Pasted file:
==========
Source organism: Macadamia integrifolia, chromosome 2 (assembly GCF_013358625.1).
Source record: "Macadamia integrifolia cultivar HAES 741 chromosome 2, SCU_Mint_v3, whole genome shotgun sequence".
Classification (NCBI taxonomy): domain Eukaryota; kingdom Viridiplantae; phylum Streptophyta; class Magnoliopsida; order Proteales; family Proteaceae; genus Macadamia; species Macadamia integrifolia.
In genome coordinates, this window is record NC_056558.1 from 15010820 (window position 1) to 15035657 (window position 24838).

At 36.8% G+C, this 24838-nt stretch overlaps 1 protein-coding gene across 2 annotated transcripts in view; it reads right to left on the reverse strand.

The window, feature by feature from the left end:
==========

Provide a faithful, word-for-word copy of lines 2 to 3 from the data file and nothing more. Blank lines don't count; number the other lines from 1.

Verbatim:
Source record: "Macadamia integrifolia cultivar HAES 741 chromosome 2, SCU_Mint_v3, whole genome shotgun sequence".
Classification (NCBI taxonomy): domain Eukaryota; kingdom Viridiplantae; phylum Streptophyta; class Magnoliopsida; order Proteales; family Proteaceae; genus Macadamia; species Macadamia integrifolia.